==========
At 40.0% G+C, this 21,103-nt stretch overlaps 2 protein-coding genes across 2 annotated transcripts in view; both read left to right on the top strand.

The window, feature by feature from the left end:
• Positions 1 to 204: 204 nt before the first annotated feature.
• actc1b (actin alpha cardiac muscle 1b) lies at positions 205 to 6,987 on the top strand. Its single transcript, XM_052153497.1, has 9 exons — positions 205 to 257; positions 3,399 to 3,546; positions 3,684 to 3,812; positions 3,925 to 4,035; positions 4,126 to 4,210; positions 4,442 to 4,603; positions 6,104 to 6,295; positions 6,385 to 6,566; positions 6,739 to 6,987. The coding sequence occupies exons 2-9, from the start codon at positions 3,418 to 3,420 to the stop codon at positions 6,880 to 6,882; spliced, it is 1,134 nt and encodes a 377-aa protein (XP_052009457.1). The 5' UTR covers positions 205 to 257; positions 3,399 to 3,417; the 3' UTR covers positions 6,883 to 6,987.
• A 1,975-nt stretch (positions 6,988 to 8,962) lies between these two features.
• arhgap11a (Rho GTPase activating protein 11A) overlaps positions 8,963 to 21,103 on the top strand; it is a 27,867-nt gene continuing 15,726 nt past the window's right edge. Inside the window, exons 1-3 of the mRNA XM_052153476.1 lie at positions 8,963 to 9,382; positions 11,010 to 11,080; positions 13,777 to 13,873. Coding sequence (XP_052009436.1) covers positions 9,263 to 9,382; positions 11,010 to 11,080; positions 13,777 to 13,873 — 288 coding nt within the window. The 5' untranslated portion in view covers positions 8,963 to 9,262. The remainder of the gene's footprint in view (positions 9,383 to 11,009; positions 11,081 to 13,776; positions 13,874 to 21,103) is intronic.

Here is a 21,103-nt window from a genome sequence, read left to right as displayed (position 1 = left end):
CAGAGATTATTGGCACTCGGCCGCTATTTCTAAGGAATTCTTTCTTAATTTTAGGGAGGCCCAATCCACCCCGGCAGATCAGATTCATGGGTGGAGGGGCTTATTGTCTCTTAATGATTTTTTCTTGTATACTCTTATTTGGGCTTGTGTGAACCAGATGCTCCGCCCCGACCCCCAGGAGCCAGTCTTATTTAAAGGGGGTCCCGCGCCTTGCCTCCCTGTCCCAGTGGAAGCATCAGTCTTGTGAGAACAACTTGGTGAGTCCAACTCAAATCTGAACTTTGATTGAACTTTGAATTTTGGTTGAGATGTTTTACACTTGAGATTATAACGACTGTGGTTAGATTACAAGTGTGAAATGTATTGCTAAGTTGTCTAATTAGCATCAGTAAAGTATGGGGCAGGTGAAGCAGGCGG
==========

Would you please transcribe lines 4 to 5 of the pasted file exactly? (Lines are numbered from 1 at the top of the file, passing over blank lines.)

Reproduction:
• actc1b (actin alpha cardiac muscle 1b) lies at positions 205 to 6,987 on the top strand. Its single transcript, XM_052153497.1, has 9 exons — positions 205 to 257; positions 3,399 to 3,546; positions 3,684 to 3,812; positions 3,925 to 4,035; positions 4,126 to 4,210; positions 4,442 to 4,603; positions 6,104 to 6,295; positions 6,385 to 6,566; positions 6,739 to 6,987. The coding sequence occupies exons 2-9, from the start codon at positions 3,418 to 3,420 to the stop codon at positions 6,880 to 6,882; spliced, it is 1,134 nt and encodes a 377-aa protein (XP_052009457.1). The 5' UTR covers positions 205 to 257; positions 3,399 to 3,417; the 3' UTR covers positions 6,883 to 6,987.
• A 1,975-nt stretch (positions 6,988 to 8,962) lies between these two features.